U.S. Commercial Real Estate: “It’s Going to be Ugly”

“The party’s over, unfortunately.”

The CEO of a real estate investment firm just made that comment about the U.S. commercial real estate market.

In an April 19 Yahoo! News article headlined “’It’s going to be ugly’: This CEO just issued a dire warning about US real estate …,” the executive also said “The office market’s going to be destroyed, hotels are going to be destroyed …”

Expect a torrent of defaults ahead.

The April Elliott Wave Financial Forecast provides details and insight into the U.S. commercial real estate market:

The faltering of the commercial real estate market should come as no surprise to [Elliott Wave Financial Forecast] subscribers. In May 2022, EWFF observed that “bellwether [office] markets, such as New York and San Francisco, face gluts.” In October, EWFF tracked the developing weakness across the full breadth of the commercial property market in the form of a completed five-wave rise in the Green Street Commercial Property Price Index (see p.9). Here’s the title we placed on the chart: “The Work-At-Home Bust Begins.” The index is now down 15% since May of last year. In October, EWFF added that it was only the beginning of what should become a “years-long decline.” This potential is acutely apparent in the bellwether markets EWFF cited in May. According to the San Francisco Chronicle, San Francisco’s office vacancy rate is 29.4%, “a record high.” New York’s vacancy rate hit a record high of 18.6% in December. The likelihood of a much deeper decline is symbolized by the public auction of the Flatiron Building; the first public auction of the iconic 5th Avenue structure since 1933, in the aftermath of the Supercycle wave IV bear market. The winning bid of $190 million had to be vacated on March 24 when the high bidder failed to come up with the 10% down payment.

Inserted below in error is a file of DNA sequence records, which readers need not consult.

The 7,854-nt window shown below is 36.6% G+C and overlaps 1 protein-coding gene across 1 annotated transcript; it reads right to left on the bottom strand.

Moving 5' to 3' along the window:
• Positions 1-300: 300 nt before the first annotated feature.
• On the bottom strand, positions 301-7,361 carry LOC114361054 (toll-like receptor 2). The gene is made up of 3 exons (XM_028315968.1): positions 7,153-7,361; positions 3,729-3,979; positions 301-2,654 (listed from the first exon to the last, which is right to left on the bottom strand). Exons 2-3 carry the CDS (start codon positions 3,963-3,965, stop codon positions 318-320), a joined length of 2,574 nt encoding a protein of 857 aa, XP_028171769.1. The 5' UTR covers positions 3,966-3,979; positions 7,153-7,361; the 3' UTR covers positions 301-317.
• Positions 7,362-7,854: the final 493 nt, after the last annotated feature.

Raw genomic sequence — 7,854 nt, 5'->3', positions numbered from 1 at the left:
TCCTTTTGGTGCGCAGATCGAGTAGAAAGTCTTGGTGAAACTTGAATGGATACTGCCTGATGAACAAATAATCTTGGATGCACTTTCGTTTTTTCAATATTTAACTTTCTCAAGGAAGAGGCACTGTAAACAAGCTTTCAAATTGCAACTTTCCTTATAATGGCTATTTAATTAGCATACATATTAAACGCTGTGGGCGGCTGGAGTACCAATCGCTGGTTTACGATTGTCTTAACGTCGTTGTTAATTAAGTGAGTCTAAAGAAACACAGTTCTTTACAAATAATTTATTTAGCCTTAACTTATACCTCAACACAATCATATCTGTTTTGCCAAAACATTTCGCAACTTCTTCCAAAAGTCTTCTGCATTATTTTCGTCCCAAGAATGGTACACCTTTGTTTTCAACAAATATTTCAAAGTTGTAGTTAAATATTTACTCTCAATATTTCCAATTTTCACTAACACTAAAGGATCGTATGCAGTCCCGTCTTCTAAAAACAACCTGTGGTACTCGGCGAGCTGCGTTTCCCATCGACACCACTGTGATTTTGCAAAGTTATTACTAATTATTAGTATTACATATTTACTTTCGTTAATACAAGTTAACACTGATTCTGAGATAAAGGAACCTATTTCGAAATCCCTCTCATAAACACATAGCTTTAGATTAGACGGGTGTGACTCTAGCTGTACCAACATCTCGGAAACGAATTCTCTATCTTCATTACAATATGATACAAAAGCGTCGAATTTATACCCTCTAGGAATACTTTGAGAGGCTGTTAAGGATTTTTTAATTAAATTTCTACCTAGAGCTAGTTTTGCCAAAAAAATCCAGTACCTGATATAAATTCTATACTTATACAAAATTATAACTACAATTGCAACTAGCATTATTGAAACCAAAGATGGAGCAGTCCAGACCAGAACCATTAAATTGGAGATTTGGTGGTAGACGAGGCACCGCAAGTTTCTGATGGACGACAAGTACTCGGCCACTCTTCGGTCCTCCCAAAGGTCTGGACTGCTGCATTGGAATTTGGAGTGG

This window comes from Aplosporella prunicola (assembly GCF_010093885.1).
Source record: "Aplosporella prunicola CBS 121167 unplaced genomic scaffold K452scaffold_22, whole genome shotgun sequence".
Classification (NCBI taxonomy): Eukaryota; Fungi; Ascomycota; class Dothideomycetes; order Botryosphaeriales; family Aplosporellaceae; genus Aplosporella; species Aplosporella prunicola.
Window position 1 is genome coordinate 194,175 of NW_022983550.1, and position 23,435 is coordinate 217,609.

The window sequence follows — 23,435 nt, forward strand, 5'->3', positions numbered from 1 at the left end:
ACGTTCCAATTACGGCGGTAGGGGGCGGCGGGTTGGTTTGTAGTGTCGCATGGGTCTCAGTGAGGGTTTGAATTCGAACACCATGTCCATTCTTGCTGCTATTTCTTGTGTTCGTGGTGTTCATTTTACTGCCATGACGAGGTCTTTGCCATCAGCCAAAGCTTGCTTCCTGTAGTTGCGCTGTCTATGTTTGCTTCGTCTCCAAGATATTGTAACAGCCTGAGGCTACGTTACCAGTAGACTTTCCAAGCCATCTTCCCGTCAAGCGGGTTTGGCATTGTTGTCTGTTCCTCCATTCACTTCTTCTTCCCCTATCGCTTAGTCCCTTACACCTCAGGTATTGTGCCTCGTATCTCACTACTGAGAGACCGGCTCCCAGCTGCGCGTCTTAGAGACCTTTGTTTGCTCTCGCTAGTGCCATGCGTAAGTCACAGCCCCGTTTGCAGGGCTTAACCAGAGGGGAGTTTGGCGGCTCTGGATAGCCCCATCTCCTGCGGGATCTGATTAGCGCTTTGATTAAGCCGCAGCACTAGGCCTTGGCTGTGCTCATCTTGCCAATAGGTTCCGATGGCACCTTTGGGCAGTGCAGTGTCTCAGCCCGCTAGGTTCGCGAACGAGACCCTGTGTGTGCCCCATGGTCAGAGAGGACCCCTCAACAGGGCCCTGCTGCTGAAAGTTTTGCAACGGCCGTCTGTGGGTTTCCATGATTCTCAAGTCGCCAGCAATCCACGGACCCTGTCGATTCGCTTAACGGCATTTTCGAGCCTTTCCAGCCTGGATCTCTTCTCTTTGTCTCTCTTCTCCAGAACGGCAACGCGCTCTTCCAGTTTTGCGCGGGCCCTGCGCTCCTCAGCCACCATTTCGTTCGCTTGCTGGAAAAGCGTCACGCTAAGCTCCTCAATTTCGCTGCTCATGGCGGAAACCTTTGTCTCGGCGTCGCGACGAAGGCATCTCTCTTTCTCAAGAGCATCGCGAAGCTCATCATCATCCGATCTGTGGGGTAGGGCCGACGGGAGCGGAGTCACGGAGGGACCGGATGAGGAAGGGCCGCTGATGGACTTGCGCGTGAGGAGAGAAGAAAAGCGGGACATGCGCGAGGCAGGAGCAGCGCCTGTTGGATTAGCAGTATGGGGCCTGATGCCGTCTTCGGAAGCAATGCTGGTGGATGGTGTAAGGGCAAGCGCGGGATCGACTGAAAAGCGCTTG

In March and October, EWFF made the case for a “new era of defaults,” which clearly made an appearance in the first quarter of 2023. It started as a trickle in the first two months of the year as a few property developers failed to make payments. Then, on February 24, Brookfield Properties defaulted on $780 million in notes on two LA office properties. Brookfield said at the time, “We are generally seeking relief given the circumstances.” By March 8, the Commercial Observer noted that the “flood” was on, as Brookfield’s action provided “cover for other institutions to do the same:”

A Flood of Defaults Swamps

Big Names, Especially Offices

As EWFF anticipated in October, the Observer traced the change to “workers’ embrace of work from home arrangements. Once viewed as a temporary measure forced by the pandemic, virtual work has outlived the era of social distancing. The dam holding back default filings clearly burst.” With high vacancy rates generating less income to service debt and property prices falling, owners are getting hit by a “double whammy” that “squeezes loan-to-value ratios and hampers owners’ ability to refinance.” Throw in rising rates, and the numbers just don’t add up.